Submitted by Grace Etsuko Lee
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Japanese New Year Memories
The staff of Grace Lee International wishes you and your family good health and prosperity in all areas of your life, and may the New Year bring you all that you desire. We look forward to continuing our relationship helping each other reach our goals. It is the Age of Relationship. Thank you for being part of our lives.
The Japanese celebrate the New Year from January 1 – 3. Most stores and offices are closed during that time. Before and after those dates are the busiest traveling days with people returning home to their birthplace and/or to their family.
As a child growing up in Japan my memory of one of the celebrations I liked most was New Years. All the women in the house were busy preparing the very colorful New Year foods “O-sechi” for the family a few days before the 1st to make sure the food would last for 3 days outside. In the olden days before refrigerators they had to make foods that would keep for 3 days in the winter. No one was to work during those 3 days. It was a time to relax, be with the family and to reflect on the past and plan for the future.
As a child I didn’t like most of the New Year celebration foods except for the sweet ones. Now I can’t get enough of all the celebration dishes. The fun was that each dish had a meaning, for example, if you ate food with herring roe in it, you will have more babies, if you wanted more prosperity you ate a dish made from small sardines, chestnuts and sweet potato paste. Tart red or orange carrots soaked in vinegar and white daikon radishes would bring you more happiness and so on. There were foods for good luck, a marriage, more sex, and so on. I remember as a child avoiding certain foods like roe thinking that if I ate it I would receive the gift of more babies.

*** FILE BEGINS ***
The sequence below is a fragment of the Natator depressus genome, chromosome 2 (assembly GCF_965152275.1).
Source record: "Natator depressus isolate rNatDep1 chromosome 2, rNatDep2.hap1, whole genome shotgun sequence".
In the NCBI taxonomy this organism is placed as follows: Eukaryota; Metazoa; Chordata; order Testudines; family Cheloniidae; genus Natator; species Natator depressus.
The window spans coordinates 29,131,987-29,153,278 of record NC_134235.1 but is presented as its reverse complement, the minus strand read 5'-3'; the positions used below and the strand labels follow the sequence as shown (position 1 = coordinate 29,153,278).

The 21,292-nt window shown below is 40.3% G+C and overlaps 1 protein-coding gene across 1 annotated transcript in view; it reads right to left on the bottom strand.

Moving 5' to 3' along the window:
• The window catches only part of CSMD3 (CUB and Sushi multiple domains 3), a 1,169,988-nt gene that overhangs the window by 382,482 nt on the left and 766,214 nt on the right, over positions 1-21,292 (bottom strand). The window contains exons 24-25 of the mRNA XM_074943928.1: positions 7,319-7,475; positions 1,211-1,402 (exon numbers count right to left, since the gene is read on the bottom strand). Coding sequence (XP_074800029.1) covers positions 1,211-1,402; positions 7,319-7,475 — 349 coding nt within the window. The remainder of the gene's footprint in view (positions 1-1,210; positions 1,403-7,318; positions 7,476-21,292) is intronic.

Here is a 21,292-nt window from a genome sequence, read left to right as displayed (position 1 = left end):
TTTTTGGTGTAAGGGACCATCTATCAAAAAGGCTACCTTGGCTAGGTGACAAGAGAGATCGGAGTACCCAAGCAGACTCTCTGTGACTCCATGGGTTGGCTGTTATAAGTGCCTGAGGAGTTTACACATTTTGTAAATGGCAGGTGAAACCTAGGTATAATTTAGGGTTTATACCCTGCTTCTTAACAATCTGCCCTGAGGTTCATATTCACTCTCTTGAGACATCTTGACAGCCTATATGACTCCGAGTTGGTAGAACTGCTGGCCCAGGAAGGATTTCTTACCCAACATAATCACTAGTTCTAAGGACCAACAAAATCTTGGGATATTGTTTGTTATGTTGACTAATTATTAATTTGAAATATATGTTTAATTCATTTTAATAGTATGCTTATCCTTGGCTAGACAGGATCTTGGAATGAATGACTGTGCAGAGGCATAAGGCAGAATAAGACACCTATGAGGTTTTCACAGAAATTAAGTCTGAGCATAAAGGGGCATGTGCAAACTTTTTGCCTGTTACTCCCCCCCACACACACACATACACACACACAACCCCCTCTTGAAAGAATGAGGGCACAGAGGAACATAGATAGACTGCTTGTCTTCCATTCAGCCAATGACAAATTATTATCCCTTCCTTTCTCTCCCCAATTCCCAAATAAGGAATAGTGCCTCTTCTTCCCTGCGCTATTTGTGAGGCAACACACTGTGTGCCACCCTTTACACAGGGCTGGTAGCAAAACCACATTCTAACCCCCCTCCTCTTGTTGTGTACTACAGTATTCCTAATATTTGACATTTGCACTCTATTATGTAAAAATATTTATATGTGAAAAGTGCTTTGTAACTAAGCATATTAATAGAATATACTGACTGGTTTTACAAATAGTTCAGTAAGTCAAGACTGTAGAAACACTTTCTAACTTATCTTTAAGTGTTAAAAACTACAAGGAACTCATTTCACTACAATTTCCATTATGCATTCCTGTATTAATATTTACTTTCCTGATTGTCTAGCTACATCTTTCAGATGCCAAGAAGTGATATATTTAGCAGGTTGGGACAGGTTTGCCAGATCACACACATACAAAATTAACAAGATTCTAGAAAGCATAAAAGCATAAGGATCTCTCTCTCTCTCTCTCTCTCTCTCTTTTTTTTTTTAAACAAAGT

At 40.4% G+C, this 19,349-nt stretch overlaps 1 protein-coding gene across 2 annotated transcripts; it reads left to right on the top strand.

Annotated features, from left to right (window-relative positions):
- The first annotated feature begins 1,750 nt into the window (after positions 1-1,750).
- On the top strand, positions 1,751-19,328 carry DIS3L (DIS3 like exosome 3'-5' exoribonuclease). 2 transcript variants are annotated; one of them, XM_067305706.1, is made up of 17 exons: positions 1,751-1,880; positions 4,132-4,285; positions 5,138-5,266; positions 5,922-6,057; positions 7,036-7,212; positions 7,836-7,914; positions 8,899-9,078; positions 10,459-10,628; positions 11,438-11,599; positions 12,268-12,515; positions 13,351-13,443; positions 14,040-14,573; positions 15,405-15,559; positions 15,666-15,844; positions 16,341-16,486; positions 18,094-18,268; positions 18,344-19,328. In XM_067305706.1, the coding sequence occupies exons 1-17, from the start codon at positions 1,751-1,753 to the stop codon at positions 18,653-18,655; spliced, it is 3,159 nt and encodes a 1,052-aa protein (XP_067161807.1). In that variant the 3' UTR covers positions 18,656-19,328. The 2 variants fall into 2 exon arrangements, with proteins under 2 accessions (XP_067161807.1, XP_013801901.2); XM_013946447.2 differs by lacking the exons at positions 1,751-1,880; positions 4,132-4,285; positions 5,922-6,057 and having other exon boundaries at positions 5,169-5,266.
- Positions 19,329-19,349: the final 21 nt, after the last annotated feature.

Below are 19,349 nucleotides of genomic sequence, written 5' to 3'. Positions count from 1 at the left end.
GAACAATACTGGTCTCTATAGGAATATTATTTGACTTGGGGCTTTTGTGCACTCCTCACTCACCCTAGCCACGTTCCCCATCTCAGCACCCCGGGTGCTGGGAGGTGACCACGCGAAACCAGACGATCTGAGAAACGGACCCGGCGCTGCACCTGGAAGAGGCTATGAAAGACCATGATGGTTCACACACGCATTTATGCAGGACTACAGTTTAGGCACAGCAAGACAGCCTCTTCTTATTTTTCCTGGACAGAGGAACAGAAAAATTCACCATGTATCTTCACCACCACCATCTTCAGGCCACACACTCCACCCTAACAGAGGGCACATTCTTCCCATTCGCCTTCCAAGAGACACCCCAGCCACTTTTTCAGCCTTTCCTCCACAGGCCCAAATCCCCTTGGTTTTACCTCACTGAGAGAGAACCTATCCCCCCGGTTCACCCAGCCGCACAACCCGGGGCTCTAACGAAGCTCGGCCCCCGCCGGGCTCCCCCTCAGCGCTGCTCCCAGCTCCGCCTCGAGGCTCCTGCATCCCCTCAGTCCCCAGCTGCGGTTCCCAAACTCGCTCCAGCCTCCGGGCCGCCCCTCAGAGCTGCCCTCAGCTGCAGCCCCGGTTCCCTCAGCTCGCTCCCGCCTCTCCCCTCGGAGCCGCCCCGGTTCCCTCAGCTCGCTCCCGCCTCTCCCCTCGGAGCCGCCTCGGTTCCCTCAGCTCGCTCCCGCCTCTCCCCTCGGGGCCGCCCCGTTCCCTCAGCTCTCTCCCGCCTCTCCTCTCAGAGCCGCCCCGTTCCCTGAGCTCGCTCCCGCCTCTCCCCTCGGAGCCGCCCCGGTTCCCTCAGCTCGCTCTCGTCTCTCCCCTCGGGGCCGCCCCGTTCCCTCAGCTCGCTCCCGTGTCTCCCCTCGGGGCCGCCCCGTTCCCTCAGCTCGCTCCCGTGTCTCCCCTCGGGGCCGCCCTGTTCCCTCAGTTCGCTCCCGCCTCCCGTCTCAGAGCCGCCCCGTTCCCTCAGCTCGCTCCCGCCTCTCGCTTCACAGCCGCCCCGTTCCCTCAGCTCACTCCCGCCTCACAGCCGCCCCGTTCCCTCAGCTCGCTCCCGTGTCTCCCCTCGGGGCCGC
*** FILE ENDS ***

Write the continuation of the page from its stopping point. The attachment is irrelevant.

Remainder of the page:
I was Grandpa’s helper when it came to making the celebration rice cakes “mochi” from scratch. My Grandma made the hot sticky rice and dumped it into a piece of tree that was hollowed out. Grandpa would use a huge wooden hammer like tool to smash the hot sticky rice into a sticky and stretching mochi. He taught me to sing a song that had a rhythm that separated the hammering the sticky rice and my hands folding the rice. It was so that I wouldn’t get my hand slammed. During the New Year we made huge mochi by tearing off a piece like you would a yeast roll and flattening it. The first few mochis were immediately displayed to the home temple. We made different kinds of mochi. We would add tiny shrimps or soybeans or green tea or nothing to have variety of mochi. Then the fun part was making them into little balls that we would flatten.
We ate them for snacks after we cooked them over an open charcoal fire until it ballooned out. We had different ways to eat them; sometimes we ate them with seasoned seaweed and soy sauce or sweetened powdered soybeans dusted over the cooked mochi. I think it is an acquired taste since the mochi itself has no taste accept the ones that had the extra ingredients like shrimp in it.
The reason I liked the New Year celebration was not the food but the little red envelops given to me by my parents, aunties, uncles and some of my parent’s friends. The red envelopes were stuffed with money. As a child I figured out that if I showed my appreciation properly, I would be assured plenty of red envelopes the next year.
There was always at least one visit to the temple. It was also time to visit and say our New Year greetings and wishes to all our neighbors and give and accept gifts.
Sometimes we were lucky to get some light snow, which meant that we could watch the garden get decorated with the snow and change its’ appearance. We use to sit in the hallway that faced our Japanese garden and drank hot tea to keep us warm.
As I remember those wonderful experiences I think of the new experiences I am having in America each year. I sincerely appreciate the many years of relationship with old friends and look forward to developing new relationships.